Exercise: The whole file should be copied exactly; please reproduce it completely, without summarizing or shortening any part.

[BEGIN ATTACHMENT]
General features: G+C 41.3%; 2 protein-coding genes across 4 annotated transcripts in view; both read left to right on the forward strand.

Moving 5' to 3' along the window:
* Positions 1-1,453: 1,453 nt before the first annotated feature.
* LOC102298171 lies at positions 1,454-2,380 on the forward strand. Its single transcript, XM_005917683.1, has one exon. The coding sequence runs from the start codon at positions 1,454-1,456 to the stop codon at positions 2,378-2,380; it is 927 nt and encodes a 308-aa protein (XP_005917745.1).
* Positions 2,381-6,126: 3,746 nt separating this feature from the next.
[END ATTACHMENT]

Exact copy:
General features: G+C 41.3%; 2 protein-coding genes across 4 annotated transcripts in view; both read left to right on the forward strand.

Moving 5' to 3' along the window:
* Positions 1-1,453: 1,453 nt before the first annotated feature.
* LOC102298171 lies at positions 1,454-2,380 on the forward strand. Its single transcript, XM_005917683.1, has one exon. The coding sequence runs from the start codon at positions 1,454-1,456 to the stop codon at positions 2,378-2,380; it is 927 nt and encodes a 308-aa protein (XP_005917745.1).
* Positions 2,381-6,126: 3,746 nt separating this feature from the next.